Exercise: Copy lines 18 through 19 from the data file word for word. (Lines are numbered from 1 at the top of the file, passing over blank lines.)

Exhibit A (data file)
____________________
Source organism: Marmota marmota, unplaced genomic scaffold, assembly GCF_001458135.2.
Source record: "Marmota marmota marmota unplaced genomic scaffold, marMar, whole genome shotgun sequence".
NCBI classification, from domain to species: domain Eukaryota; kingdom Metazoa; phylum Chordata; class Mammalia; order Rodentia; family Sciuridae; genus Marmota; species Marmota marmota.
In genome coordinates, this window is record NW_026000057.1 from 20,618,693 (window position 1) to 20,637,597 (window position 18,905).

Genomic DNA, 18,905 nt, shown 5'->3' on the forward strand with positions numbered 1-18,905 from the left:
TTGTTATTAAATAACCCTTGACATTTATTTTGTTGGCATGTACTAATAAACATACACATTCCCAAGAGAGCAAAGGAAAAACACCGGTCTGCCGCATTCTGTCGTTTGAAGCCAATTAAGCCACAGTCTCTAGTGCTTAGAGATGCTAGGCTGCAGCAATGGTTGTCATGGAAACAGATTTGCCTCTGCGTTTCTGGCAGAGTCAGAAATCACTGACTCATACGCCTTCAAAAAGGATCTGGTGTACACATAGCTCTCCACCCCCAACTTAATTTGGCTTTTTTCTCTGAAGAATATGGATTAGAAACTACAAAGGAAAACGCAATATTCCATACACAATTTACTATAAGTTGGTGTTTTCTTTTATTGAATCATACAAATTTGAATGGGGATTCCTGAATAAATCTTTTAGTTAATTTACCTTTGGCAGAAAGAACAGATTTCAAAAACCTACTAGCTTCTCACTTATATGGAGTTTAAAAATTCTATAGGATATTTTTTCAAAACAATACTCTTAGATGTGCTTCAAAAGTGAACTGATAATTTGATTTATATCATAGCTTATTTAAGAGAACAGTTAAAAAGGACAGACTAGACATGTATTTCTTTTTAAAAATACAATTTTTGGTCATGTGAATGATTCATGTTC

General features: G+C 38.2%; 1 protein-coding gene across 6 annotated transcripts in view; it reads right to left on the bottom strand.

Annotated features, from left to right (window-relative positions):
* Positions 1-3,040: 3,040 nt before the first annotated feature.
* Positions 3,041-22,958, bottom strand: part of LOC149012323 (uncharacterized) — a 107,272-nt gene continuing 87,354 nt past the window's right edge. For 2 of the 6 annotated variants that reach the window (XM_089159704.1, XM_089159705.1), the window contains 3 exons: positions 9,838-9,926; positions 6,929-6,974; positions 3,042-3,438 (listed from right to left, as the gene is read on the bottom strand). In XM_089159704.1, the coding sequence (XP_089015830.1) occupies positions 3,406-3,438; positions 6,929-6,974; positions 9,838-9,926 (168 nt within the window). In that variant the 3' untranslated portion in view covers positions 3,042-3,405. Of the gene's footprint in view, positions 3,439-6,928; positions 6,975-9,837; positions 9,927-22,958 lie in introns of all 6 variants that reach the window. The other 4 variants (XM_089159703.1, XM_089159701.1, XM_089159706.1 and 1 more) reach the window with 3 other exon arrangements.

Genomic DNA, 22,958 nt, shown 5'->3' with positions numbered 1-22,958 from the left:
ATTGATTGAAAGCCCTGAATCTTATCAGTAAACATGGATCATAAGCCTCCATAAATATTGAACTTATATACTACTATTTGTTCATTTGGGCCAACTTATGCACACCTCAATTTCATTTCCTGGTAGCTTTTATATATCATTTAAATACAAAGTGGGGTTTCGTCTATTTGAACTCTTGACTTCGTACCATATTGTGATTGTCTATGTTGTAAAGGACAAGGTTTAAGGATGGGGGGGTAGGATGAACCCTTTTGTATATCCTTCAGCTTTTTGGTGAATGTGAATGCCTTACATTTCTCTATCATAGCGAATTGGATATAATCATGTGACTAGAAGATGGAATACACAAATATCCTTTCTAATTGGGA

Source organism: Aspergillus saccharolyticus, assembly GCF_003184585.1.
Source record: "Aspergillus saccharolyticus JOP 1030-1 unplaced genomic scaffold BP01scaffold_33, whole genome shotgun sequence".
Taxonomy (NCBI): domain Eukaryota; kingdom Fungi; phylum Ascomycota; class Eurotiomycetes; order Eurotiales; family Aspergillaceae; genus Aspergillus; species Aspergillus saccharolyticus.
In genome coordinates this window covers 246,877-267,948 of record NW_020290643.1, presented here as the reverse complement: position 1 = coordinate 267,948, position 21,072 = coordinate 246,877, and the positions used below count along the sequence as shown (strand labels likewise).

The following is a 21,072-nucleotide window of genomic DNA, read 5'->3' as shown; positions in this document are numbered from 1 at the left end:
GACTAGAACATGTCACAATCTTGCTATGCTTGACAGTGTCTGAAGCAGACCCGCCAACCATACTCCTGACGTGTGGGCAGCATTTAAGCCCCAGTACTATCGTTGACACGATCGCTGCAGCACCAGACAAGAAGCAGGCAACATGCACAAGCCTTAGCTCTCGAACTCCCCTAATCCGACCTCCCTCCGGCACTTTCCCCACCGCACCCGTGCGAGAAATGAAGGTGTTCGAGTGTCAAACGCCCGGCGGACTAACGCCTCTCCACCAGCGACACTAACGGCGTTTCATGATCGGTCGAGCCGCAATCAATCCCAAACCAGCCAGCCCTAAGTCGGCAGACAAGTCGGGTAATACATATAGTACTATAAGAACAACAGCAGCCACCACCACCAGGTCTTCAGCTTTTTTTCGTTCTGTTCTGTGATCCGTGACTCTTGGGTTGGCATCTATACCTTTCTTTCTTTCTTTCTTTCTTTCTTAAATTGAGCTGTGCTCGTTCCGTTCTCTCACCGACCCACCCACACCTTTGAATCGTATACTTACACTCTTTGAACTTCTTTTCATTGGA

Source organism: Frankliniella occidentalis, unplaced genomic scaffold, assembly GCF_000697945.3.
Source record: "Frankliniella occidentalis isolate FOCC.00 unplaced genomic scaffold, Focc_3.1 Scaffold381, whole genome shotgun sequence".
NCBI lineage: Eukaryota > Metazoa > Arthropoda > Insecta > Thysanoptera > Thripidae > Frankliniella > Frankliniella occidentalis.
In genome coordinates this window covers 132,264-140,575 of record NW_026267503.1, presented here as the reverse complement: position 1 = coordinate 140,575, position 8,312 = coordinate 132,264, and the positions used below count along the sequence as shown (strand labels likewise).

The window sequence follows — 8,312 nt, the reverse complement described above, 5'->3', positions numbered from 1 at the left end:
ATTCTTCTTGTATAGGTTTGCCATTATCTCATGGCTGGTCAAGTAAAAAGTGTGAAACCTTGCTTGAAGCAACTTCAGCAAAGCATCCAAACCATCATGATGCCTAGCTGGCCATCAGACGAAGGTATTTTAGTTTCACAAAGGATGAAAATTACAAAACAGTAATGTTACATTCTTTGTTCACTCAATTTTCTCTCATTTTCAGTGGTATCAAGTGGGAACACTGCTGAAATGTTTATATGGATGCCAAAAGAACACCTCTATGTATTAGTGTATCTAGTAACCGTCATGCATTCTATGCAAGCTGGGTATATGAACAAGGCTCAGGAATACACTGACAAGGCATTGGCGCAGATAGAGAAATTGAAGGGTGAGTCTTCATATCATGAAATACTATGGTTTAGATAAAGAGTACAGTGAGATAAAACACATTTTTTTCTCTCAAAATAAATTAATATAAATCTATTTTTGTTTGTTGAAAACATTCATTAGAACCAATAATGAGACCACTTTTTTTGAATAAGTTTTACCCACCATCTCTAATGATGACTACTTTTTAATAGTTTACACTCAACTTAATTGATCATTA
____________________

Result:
GACTAGAACATGTCACAATCTTGCTATGCTTGACAGTGTCTGAAGCAGACCCGCCAACCATACTCCTGACGTGTGGGCAGCATTTAAGCCCCAGTACTATCGTTGACACGATCGCTGCAGCACCAGACAAGAAGCAGGCAACATGCACAAGCCTTAGCTCTCGAACTCCCCTAATCCGACCTCCCTCCGGCACTTTCCCCACCGCACCCGTGCGAGAAATGAAGGTGTTCGAGTGTCAAACGCCCGGCGGACTAACGCCTCTCCACCAGCGACACTAACGGCGTTTCATGATCGGTCGAGCCGCAATCAATCCCAAACCAGCCAGCCCTAAGTCGGCAGACAAGTCGGGTAATACATATAGTACTATAAGAACAACAGCAGCCACCACCACCAGGTCTTCAGCTTTTTTTCGTTCTGTTCTGTGATCCGTGACTCTTGGGTTGGCATCTATACCTTTCTTTCTTTCTTTCTTTCTTTCTTAAATTGAGCTGTGCTCGTTCCGTTCTCTCACCGACCCACCCACACCTTTGAATCGTATACTTACACTCTTTGAACTTCTTTTCATTGGA

Source organism: Frankliniella occidentalis, unplaced genomic scaffold, assembly GCF_000697945.3.